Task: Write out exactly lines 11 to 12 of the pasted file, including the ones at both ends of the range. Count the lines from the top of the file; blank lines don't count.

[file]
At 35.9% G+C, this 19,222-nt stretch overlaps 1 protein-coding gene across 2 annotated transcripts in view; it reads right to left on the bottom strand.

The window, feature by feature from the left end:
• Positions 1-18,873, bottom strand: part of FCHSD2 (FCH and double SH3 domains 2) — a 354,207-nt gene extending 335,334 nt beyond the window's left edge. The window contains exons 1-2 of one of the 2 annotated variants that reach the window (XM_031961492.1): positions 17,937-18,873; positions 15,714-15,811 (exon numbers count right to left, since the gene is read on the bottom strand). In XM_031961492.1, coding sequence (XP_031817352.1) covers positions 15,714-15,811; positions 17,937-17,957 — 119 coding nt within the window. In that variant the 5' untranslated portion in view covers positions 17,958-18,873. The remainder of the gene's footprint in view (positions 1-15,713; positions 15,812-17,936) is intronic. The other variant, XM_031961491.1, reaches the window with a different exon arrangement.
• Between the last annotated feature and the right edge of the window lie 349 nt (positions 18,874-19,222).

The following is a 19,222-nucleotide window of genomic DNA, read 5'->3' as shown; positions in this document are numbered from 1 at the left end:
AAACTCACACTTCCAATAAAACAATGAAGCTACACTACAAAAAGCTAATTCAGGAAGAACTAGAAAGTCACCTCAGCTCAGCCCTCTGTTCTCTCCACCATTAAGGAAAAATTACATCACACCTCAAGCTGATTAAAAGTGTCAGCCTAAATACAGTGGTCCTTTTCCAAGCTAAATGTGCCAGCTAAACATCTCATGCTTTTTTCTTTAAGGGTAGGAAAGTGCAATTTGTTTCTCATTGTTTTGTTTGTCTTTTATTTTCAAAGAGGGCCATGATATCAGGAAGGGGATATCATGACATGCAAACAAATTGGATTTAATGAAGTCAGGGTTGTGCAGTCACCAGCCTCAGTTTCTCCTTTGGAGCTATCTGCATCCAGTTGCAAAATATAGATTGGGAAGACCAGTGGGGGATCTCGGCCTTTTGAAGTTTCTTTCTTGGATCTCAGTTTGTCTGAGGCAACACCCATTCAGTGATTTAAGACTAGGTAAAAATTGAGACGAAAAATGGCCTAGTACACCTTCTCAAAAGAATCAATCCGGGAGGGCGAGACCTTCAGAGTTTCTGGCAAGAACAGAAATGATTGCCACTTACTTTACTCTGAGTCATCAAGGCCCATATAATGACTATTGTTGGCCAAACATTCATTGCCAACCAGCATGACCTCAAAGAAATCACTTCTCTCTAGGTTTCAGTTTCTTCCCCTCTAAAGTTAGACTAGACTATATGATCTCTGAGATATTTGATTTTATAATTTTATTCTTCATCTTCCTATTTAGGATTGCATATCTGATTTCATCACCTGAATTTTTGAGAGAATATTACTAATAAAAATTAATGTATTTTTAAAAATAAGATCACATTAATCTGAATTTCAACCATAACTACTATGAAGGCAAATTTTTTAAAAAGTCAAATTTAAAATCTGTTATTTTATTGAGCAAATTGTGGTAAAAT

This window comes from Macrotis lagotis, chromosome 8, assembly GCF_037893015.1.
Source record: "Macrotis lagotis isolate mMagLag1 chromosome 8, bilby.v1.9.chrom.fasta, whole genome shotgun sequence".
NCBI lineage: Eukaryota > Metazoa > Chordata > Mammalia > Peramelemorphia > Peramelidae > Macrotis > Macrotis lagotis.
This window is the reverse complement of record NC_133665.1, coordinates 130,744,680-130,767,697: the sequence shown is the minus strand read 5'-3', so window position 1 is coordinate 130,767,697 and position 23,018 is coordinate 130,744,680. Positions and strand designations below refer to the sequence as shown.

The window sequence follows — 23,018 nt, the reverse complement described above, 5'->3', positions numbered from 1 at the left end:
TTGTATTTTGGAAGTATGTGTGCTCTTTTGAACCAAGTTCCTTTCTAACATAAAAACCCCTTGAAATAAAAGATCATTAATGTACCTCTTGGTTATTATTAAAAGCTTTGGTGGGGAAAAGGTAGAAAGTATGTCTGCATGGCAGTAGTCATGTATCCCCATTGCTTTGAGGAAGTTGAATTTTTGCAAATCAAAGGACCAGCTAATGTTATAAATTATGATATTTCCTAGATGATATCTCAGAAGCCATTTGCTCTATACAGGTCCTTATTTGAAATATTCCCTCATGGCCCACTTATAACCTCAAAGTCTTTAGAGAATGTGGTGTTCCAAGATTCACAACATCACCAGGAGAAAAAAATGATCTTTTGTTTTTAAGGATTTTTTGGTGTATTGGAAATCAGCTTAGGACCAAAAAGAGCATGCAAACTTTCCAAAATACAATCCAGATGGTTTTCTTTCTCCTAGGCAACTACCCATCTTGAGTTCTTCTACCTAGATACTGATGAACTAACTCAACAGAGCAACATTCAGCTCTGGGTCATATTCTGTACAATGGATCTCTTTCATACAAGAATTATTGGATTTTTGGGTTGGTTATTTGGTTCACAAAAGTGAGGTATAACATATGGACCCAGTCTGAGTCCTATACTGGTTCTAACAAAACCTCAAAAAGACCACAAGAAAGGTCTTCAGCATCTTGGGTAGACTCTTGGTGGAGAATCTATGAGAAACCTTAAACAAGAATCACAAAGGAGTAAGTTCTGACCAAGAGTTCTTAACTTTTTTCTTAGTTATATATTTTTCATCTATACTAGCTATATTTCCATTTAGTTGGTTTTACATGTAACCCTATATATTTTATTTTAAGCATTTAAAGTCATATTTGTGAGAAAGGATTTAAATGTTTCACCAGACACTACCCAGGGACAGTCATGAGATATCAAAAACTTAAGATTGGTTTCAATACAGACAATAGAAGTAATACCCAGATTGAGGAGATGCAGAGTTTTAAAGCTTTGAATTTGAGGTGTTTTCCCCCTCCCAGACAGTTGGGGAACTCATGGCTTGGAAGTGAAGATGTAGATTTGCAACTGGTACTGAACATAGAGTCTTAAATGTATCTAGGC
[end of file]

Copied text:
The window sequence follows — 23,018 nt, the reverse complement described above, 5'->3', positions numbered from 1 at the left end:
TTGTATTTTGGAAGTATGTGTGCTCTTTTGAACCAAGTTCCTTTCTAACATAAAAACCCCTTGAAATAAAAGATCATTAATGTACCTCTTGGTTATTATTAAAAGCTTTGGTGGGGAAAAGGTAGAAAGTATGTCTGCATGGCAGTAGTCATGTATCCCCATTGCTTTGAGGAAGTTGAATTTTTGCAAATCAAAGGACCAGCTAATGTTATAAATTATGATATTTCCTAGATGATATCTCAGAAGCCATTTGCTCTATACAGGTCCTTATTTGAAATATTCCCTCATGGCCCACTTATAACCTCAAAGTCTTTAGAGAATGTGGTGTTCCAAGATTCACAACATCACCAGGAGAAAAAAATGATCTTTTGTTTTTAAGGATTTTTTGGTGTATTGGAAATCAGCTTAGGACCAAAAAGAGCATGCAAACTTTCCAAAATACAATCCAGATGGTTTTCTTTCTCCTAGGCAACTACCCATCTTGAGTTCTTCTACCTAGATACTGATGAACTAACTCAACAGAGCAACATTCAGCTCTGGGTCATATTCTGTACAATGGATCTCTTTCATACAAGAATTATTGGATTTTTGGGTTGGTTATTTGGTTCACAAAAGTGAGGTATAACATATGGACCCAGTCTGAGTCCTATACTGGTTCTAACAAAACCTCAAAAAGACCACAAGAAAGGTCTTCAGCATCTTGGGTAGACTCTTGGTGGAGAATCTATGAGAAACCTTAAACAAGAATCACAAAGGAGTAAGTTCTGACCAAGAGTTCTTAACTTTTTTCTTAGTTATATATTTTTCATCTATACTAGCTATATTTCCATTTAGTTGGTTTTACATGTAACCCTATATATTTTATTTTAAGCATTTAAAGTCATATTTGTGAGAAAGGATTTAAATGTTTCACCAGACACTACCCAGGGACAGTCATGAGATATCAAAAACTTAAGATTGGTTTCAATACAGACAATAGAAGTAATACCCAGATTGAGGAGATGCAGAGTTTTAAAGCTTTGAATTTGAGGTGTTTTCCCCCTCCCAGACAGTTGGGGAACTCATGGCTTGGAAGTGAAGATGTAGATTTGCAACTGGTACTGAACATAGAGTCTTAAATGTATCTAGGC